As a frugal person, you may be tempted to buy the bare minimum. If the list says 10 folders–you buy 10 folders and no more. After all, you likely shop from a list and you know that adding a few extras in here and there can really add up. Have you ever considered that buying only the bare minimum can actually cost you more in the long run, however? It’s true! Sometimes, by spending a little more, you can actually save yourself both time and money in the long run! Here’s how.
1. Buying Extra Helps You Avoid High Prices Later
It’s amazing how quickly kids use up their school supplies and need new ones. Not only do their old supplies get used up, worn out, lost and broken, but they always end up needing new things no one anticipated as well. Wait until a few months into the school year and you’re bound to end up paying top dollar for supplies that you could have gotten dirt cheap before the school year began.
Having a few extra supplies on hand, especially pencils, paper, crayons and markers, can help you avoid this sticker shock later. Plus, if you end up not needing them, you can always use them next year.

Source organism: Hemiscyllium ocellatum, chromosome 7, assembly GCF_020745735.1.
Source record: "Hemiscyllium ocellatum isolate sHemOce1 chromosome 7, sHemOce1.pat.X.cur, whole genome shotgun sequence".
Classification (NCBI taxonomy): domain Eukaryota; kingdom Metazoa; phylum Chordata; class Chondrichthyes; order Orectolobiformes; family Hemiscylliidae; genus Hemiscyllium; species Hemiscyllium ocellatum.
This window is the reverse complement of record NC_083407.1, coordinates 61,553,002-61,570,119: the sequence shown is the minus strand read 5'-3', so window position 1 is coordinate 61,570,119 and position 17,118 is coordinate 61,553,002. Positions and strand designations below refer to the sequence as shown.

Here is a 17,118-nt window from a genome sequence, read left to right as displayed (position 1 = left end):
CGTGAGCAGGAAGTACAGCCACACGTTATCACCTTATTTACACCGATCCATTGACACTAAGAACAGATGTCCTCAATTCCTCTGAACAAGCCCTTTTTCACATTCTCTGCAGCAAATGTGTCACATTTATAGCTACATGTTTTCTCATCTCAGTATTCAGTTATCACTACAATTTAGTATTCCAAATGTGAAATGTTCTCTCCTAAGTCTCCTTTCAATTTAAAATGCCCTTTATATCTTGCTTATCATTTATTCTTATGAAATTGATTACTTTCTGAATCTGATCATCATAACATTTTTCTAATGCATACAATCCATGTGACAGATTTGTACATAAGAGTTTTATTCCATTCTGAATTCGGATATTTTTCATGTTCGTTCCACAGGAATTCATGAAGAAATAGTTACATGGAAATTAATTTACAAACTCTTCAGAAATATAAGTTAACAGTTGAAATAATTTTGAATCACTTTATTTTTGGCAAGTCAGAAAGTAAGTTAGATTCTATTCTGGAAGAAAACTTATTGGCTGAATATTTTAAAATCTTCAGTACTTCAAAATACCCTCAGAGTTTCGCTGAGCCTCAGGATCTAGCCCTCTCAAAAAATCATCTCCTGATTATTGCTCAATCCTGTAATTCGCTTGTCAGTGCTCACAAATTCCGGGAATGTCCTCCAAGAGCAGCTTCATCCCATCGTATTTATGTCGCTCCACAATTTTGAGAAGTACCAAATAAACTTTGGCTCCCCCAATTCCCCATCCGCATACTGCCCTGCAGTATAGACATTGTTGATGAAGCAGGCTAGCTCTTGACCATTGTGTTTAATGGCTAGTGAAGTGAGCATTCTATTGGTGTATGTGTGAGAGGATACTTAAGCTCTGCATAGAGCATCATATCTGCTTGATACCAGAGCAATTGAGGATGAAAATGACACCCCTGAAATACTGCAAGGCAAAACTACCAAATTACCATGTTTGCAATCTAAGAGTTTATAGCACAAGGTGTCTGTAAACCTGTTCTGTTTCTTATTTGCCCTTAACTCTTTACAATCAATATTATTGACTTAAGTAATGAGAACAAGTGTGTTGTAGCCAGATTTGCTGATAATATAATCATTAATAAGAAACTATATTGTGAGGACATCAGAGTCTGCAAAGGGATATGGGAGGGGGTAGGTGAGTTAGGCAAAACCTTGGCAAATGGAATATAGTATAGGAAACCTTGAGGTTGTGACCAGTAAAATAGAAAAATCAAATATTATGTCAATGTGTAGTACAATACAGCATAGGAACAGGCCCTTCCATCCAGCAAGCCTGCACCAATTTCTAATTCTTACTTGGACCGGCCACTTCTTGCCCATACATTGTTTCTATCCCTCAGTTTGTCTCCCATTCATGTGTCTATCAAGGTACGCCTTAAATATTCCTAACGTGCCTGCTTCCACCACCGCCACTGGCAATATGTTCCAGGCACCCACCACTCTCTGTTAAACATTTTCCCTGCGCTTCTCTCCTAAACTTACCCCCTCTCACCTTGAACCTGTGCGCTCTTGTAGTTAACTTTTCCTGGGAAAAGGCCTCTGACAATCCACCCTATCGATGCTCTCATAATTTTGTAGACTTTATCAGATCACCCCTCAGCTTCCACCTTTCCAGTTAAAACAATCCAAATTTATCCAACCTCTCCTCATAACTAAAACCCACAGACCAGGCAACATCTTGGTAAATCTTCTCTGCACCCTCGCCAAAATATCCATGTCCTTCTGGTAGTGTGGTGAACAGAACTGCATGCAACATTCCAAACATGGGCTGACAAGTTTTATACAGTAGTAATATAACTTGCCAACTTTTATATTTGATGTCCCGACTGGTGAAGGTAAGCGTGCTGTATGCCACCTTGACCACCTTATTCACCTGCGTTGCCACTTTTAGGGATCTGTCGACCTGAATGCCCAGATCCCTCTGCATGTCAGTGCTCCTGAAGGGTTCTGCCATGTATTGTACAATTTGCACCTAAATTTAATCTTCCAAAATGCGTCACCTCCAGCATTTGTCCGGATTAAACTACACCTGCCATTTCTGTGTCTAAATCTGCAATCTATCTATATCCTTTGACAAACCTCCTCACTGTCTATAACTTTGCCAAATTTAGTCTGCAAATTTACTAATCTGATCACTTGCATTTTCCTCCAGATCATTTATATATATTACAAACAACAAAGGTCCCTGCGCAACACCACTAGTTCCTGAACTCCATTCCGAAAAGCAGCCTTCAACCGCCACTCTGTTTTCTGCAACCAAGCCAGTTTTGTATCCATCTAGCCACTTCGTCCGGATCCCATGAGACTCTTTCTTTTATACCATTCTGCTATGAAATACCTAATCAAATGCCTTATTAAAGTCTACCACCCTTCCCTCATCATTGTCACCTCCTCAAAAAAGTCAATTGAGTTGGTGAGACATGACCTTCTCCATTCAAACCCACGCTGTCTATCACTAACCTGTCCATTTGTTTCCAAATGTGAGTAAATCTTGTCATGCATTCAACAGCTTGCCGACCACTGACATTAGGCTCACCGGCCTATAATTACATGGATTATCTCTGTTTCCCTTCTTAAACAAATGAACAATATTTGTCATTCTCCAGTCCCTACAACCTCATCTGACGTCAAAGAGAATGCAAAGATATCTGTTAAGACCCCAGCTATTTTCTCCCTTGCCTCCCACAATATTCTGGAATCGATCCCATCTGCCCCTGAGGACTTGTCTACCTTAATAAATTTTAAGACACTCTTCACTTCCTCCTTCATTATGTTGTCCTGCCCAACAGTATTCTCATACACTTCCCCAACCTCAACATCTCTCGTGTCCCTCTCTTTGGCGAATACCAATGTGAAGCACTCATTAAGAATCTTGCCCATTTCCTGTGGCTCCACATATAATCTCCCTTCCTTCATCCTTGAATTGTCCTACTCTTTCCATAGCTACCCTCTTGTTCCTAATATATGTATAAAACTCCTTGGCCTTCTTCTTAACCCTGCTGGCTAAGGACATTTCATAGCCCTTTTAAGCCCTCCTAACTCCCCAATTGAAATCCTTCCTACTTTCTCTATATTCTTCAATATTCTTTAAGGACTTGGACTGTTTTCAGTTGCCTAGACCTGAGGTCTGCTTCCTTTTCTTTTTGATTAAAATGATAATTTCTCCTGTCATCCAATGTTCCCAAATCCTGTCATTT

2. Buying Extra Saves You From Last Minute Trips to the Store
Not only does buying replacement school supplies cost you money you weren’t planning on spending, but replacing them usually takes time as well. For some reason, kids never seem to think about the school supplies they need when you are headed to the store anyway. Instead, how often do they wait until just before bedtime to announce that they have a project due and they don’t have the supplies they need?
Unless your evenings consist of sitting around, waiting on your kids hand and foot, chances are, you have other things you’d like to do in the evening than make last-minute trips to the store for poster board, crayons and glitter glue. Having a stash of these things on hand already can save you time–and sanity!
3. Higher Quality Products Last Longer
In addition to buying extras, don’t forget to look for quality products as well. Buying the cheapest products you can find may seem like a good way to save money, but it will only end up costing you if they break or wear out faster and need to be replaced.
For example, some cheap pencils don’t sharpen well. You can sharpen them down to a stub before you get a sharp point. Buying quality pencils may cost you a few cents more at the store, but you’ll need far fewer pencils throughout the year. The same applies to other back-to-school products as well, such as jeans, erasers, backpacks and water bottles.
If you take the time to do your research, you can find tons of ways to save on back-to-school supplies–purchasing the bare minimum amounts of inferior quality products simply isn’t one of them, however. This school year, save yourself time and money by getting good products and by buying a few more than you’ll need.
Have you completed your back-to-school shopping this year? Did you just buy the bare minimum, or did you stock up a bit just in case?